For other simpler plant shapes, I drew them directly in Illustrator:

I then created the poster in Illustrator and started by creating swatches for the different shades of green I wanted to use. I started with quite a bright ‘grass’ green and used Illustrator’s Colour Guide to create a range of tints and shades for this colour (5 steps for each). I used Adobe Colour to help me identify a complementary colour for the base colour of green.

I began creating the ‘rolling hills’ background for the poster using the pencil tool to create the hill shapes. I used a gradient fill to colour the hills and tried to give a sense of distance by using lighter colours for the more distant hills. I made the nearest hill a dark green and then placed the leaves and flowers I had drawn in the foreground, colouring them with a mid-green so that they clearly stood out against the dark hill behind.

I experimented a lot with the different tints and shades and tried some different methods of creating the background:


In my final poster, I felt that the sky needed some additional interest, so I added a sun which I based on the way the sun was represented in old Japanese prints.

Poster Version 2

In this poster, I decided to do something different from my original thumbnail sketch as I wanted to try something a bit more abstract.

I started by creating a textured background for the poster. I used a roller to paint black ink onto sheets of A4 paper which I scanned into digital files.

I then used Photoshop to layer some of these images onto a light green background, changing the opacity and blend modes to give a green-grey textured background.

Next, I picked some leaves and grasses from the side of a nearby road and pressed them under heavy books for several days to make them flat. I then painted them with black ink and made prints, which I scanned in as digital files.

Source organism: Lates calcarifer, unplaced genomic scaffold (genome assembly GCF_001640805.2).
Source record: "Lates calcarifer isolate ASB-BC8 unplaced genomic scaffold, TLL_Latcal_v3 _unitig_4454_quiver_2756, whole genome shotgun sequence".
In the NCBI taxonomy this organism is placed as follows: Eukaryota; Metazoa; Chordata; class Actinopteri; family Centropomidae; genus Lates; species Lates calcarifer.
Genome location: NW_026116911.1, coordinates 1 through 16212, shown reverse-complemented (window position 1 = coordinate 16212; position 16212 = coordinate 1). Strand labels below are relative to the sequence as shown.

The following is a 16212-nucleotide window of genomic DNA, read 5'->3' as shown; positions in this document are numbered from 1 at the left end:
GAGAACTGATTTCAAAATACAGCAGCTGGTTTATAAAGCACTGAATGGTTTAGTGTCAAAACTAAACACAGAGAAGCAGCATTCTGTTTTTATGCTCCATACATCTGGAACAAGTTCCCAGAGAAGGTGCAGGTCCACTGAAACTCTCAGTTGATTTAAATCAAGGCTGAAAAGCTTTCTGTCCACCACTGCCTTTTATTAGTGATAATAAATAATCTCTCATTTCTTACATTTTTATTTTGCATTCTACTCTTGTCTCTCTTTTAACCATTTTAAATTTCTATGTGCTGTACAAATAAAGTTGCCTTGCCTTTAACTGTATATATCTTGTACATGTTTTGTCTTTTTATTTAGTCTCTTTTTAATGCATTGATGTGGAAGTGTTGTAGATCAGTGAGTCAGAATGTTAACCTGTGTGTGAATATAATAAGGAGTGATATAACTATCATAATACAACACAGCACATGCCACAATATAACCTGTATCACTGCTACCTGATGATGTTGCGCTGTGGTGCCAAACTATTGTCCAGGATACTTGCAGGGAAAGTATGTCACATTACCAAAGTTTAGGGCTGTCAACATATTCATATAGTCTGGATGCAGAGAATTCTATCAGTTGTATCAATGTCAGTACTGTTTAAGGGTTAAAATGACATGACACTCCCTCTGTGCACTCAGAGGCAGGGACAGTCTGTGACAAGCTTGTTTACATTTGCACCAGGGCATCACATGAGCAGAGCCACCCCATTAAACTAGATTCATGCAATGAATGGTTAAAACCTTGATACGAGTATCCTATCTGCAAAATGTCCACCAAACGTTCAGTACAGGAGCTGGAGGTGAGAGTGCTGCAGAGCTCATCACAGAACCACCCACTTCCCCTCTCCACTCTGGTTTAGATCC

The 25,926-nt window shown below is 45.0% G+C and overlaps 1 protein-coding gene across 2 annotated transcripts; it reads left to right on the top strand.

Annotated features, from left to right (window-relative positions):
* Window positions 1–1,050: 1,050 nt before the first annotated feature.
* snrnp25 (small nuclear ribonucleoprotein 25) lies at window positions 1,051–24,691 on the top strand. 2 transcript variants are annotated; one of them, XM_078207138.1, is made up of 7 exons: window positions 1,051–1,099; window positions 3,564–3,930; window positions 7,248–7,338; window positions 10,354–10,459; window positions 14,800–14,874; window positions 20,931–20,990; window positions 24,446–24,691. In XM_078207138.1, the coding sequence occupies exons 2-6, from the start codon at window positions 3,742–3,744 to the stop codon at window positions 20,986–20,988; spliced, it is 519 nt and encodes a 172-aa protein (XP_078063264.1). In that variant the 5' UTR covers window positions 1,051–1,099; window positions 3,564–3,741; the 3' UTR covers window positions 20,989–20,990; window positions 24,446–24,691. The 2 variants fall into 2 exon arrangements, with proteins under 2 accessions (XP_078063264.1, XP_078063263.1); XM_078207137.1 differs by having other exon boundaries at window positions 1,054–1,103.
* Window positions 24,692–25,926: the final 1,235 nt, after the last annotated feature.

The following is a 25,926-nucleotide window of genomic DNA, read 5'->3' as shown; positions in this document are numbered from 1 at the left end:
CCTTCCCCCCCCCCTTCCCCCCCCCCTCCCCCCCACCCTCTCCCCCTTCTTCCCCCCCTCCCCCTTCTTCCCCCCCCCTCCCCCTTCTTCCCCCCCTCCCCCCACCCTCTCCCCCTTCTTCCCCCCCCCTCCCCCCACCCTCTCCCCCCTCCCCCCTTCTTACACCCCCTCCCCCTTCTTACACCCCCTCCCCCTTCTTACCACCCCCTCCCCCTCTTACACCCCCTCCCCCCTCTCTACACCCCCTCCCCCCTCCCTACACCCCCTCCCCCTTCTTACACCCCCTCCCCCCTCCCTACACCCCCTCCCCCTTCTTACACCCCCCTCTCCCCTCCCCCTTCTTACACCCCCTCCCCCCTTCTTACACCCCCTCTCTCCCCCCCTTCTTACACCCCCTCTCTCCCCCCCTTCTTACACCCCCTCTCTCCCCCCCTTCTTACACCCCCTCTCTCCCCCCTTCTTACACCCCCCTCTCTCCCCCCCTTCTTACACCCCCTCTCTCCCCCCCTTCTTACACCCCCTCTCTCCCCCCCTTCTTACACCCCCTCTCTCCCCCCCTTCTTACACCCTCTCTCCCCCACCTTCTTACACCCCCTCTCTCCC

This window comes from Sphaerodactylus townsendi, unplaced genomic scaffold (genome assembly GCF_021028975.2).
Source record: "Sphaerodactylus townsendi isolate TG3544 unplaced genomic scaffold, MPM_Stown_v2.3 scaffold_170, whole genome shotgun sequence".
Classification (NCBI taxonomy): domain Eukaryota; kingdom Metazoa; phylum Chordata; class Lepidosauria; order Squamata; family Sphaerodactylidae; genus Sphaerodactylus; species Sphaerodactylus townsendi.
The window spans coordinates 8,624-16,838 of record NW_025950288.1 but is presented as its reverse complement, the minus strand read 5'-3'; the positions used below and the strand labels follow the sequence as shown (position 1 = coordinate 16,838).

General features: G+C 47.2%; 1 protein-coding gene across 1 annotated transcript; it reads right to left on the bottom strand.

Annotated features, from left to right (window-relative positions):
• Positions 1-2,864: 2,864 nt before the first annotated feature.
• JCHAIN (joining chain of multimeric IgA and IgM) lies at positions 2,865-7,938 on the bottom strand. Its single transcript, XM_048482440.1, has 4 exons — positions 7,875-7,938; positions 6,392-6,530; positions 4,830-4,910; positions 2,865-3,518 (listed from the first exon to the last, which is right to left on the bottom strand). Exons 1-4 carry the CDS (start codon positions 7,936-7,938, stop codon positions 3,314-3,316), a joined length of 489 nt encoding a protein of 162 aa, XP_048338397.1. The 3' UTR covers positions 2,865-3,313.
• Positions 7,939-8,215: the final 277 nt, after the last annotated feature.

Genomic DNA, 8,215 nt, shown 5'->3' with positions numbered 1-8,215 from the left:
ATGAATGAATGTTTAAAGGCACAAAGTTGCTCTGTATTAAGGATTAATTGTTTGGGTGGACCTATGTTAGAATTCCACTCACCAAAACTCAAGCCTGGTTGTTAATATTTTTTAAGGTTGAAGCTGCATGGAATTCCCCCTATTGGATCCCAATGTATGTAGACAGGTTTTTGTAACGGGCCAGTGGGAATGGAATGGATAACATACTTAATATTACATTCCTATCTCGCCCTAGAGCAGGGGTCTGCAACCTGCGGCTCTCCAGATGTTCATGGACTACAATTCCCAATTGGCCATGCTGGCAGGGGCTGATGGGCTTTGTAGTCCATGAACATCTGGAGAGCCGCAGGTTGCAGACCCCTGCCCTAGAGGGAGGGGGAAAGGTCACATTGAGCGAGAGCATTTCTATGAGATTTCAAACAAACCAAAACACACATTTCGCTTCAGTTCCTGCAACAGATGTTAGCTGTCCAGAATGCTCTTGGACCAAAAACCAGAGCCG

I used the ‘trace’ function in Illustrator to create vector images from the scans. I recoloured the plants and grasses  using the same colour palette as for Poster 1 and then arranged a selection of the plants onto the poster background. I coloured the clover flowers the complimentary shade of dark pink.

Finally, I added a verse from the poem ‘Meet me in the Green Glen’ by John Clare.

Poster Version 3

In this version of the poster, I wanted to revisit the idea of rolling hills with hedgerow plants in the foreground, but this time incorporating text into the image. I also wanted to give the poster a more ‘hand-painted’ feel.

I started by sketching some ideas for the layout of the poster and then recreated the design in Illustrator.

I used the same colour palette that I used in the other two posters.

I used dry brushes to give the outlines of the hills a more hand-painted feel and also to add some variation  in the tones of the colours of the hills.

I reused the images of the hedgerow plants that I had created for poster 1.

Finally, I added text along paths that followed the contours of the hills. The text is the first verse of the poem ‘Meet me in the Green Glen’ by John Clare.

Final Selected Poster

I reviewed the final posters again with my husband and we decided on Poster 3 as the final selected poster for this assignment. We felt it was the most visually interesting and the ‘hand-painted’ shading effect gave a good sense of depth to the image. The variations in tints and shades has the effect of making this poster feel quite ‘colourful’ even though the colour palette is actually quite limited.